It can often seem as though our own values are out of step with those around us. This could include a feeling that in the place where we work the senior managers don’t seem to think the same way, or the culture there isn’t what we ourselves might value. Then the community in which we live might not live quite according to our own ways. Or that the overall culture in which we live is somehow out of step with our own. I read in the news today for example of how a Muslim family felt compelled to move out of what seemed like a “nice” village due to racist attacks, and that the government are forcing through benefit changes that are going to bring about local tax increases for the poorest people of around 10%.

Is this what our society is becoming? However not is all as it seems.

I was fascinated to read recently that the UK has a “values dysfunction” that is higher than other countries in a study made of certain countries’ values. Very many people value things like meaningful relationships and integrity, holding values like “caring, family, honesty, humour and fun, friendship, fairness and compassion, as well as independence, respect and trust”. Yet they do not see their leaders as embodying those values, and national values are seen as being bureaucratic, corrupt, blame-oriented, conflict-prone, etc. It seems that the political elite is out of step with the population it seeks to govern, and that there’s a gap in accountability. Not new, you might think. And I wondered how much readers in other countries might actually think similar things of their own leadership today!

Richard Barrett, who is the driving force behind the study referred to above, says: “Our leaders need to show us the way. They need to become role models of values-driven leadership and they need to show us that they exercise care and compassion for the needs of the elderly and disadvantaged.”

So, when there appears to be a growing gap between different people in society as this recession continues, all is not as it seems. Rather, it might be argued, these values endure and that what we have at present is a crisis of fear. This is what can drive people apart and make knee-jerk responses that can be harmful for others and yet not actually reflect their underlying values. It is that mismatch that can be worth reflecting on, how much do we let our values be sidelined under pressure and allow out our inner demons instead.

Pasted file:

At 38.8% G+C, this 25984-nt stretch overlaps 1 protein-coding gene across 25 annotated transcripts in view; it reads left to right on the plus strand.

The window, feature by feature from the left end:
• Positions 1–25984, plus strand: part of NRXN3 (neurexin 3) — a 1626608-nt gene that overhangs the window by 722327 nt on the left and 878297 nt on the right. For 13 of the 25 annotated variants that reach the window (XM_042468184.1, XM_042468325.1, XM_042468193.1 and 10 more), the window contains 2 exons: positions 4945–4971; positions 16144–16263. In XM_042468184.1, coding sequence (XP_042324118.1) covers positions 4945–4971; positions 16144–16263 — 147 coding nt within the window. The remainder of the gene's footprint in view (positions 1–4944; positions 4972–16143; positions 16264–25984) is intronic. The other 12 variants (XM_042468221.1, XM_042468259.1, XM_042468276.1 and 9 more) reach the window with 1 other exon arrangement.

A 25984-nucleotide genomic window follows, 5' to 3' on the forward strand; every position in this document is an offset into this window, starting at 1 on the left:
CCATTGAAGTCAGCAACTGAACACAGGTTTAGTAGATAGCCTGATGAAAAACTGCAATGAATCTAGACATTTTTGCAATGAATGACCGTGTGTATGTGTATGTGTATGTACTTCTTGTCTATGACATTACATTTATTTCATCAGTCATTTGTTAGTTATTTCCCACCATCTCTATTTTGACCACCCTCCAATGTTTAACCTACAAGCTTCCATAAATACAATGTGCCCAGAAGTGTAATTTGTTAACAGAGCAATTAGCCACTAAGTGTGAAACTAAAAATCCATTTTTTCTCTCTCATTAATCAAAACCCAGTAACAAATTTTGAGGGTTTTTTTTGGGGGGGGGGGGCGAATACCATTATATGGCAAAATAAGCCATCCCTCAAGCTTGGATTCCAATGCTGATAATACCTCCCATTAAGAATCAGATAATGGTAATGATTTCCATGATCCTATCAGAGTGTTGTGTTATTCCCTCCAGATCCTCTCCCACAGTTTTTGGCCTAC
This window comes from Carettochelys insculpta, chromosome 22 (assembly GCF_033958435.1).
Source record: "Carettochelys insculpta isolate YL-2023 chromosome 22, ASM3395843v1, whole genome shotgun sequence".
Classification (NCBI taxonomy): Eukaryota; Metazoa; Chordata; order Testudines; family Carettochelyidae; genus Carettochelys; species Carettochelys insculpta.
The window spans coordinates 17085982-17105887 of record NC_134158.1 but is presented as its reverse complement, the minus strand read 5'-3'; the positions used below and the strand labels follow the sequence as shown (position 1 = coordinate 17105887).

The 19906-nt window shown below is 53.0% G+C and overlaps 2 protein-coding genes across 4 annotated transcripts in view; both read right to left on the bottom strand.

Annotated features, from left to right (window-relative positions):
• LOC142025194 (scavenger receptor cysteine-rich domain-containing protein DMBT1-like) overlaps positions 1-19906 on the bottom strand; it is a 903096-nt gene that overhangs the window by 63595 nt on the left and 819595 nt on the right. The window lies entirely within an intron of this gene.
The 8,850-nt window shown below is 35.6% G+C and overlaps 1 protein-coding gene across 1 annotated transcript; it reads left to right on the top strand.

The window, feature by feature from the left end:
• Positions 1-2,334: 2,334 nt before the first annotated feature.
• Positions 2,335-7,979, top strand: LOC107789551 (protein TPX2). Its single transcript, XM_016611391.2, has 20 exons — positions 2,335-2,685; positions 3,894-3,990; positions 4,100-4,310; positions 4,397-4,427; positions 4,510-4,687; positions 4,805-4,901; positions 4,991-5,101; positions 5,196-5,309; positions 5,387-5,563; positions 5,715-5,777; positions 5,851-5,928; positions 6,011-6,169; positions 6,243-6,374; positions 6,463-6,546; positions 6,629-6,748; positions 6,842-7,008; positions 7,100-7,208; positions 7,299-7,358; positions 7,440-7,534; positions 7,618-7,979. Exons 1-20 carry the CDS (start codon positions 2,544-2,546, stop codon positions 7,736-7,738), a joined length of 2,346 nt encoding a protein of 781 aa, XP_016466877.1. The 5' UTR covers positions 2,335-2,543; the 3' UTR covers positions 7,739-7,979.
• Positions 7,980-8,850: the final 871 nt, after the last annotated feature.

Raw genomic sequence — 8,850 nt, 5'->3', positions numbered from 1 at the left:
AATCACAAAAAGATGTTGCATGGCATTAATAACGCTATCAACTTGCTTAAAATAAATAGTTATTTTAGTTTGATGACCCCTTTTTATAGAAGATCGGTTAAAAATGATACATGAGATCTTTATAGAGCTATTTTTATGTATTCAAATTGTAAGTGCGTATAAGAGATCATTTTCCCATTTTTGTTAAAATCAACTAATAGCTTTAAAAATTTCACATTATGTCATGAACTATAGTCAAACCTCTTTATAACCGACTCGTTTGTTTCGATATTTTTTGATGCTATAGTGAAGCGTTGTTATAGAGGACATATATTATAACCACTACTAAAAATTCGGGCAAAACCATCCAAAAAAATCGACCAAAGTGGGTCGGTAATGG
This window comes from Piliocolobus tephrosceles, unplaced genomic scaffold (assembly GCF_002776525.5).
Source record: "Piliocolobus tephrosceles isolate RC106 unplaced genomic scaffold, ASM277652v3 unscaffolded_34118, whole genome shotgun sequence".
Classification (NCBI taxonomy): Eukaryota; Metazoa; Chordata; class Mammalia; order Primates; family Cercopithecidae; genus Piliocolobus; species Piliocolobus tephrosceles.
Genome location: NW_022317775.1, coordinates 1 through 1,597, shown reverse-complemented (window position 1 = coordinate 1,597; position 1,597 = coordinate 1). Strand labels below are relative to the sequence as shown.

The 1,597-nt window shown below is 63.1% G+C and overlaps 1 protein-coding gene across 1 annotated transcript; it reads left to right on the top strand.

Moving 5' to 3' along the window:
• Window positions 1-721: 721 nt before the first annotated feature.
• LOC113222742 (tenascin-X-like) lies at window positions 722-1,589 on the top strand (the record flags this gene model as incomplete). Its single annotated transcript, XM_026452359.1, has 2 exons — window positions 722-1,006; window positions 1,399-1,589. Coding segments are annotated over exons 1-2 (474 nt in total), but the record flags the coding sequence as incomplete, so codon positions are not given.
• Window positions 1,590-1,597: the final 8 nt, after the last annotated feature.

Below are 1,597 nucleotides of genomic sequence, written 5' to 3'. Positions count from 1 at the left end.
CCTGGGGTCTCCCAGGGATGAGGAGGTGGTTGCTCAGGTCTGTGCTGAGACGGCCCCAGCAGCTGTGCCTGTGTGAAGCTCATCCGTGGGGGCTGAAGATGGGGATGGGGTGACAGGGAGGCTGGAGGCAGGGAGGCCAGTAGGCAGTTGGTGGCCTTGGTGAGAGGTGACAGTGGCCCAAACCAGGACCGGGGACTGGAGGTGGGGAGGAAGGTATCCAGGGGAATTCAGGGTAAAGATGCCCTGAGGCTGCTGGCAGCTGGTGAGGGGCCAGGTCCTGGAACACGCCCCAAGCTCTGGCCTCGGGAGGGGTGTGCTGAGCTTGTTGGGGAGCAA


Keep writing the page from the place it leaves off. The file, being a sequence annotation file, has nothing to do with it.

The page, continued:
To mean what you say and say what you mean

Honesty, sincerity and integrity are things many of us say we espouse, but how much do we do it in practice? It’s a useful test: do you mean what you say and say what you mean? So, you might ask yourself, “Do I show up? Am I who I say I am? Do I do what I say I will do?” No doubt many of us can think of people and situations where statements aren’t matched by actions.

Most often people immediately mention politicians or bosses past and present, and can readily itemise various betrayals. Think of the rousing meetings where your leaders and managers have told of all sorts of exciting things that are going to happen and how we will live according to inspiring values, and then the next day what you’re doing is closed down and you are wheeled in to be made redundant.These things leave a sour taste in the mouth. Then you think back to the boy or girlfriend with whom you were much in love and how you had that really romantic weekend togther, and then they announce they are seeing someone else and you’re dumped. Or when your wonderful father (or mother) walked out on the family and shattered a childhood illusion.

It’s not so comfortable when it gets closer to home and we think of our own inconsistencies. When do I find myself not standing by what I believe? Many of us have probably found ourselves backing down when faced by the realities or when compromising. Where it gets less easy is when we behave in ways that impact others adversely and that contradict what we said before. You might think for example of where a friend was having some trouble and you didn’t speak up for them or come to their aid or be a support. Or where someone has asked you for help and you’ve remained silent, not answered calls or emails and just been invisible. Or when you’ve been indirect and not spoken up and been truthful and said how things really are. Soaps’ plot lines are full of this. It’s worth thinking of all those people who aren’t open and honest and are devious. We know what it’s like to be on the receiving end, but it’s not so easy when it’s us who need to act, but don’t or who are indirect.

The difficulty with moralising like this is that as humans we find it difficult to match principle with practice, and the actualities of life somehow push aside what we have previously asserted so enthusiastically. We might of course just get cynical and say that as humans we’re flawed anyway, more of this “orgininal sin” stuff perhaps in another form, except that somehow that doesn’t do it either because we’re not really happy with that inside either. Somehow we want these positive principles to work and we, many of us find ourselves once again trying to realise it, maybe at least tempered by experience and more cautious about what we insist upon.

Yet one big principle of personal development in all this is the really basic question of whether our behaviour is really serving us. In the end, do we feel at one with ourself and the world and at peace? Because where we aren’t honest and truthful and true with others, we’re probably also not being true with ourselves. There’s a moral contradiction within us. Thus people who choose to work on this then decide to “clean up their act” and go and own to their inconsistencies, apologise to those they’ve wronged, admit to where they don’t show up, and choose in the future to live according to the values they honestly believe in. Then integrity really means what it says, and we feel complete and truthful in ourselves and  more really aligned with Who we really Are.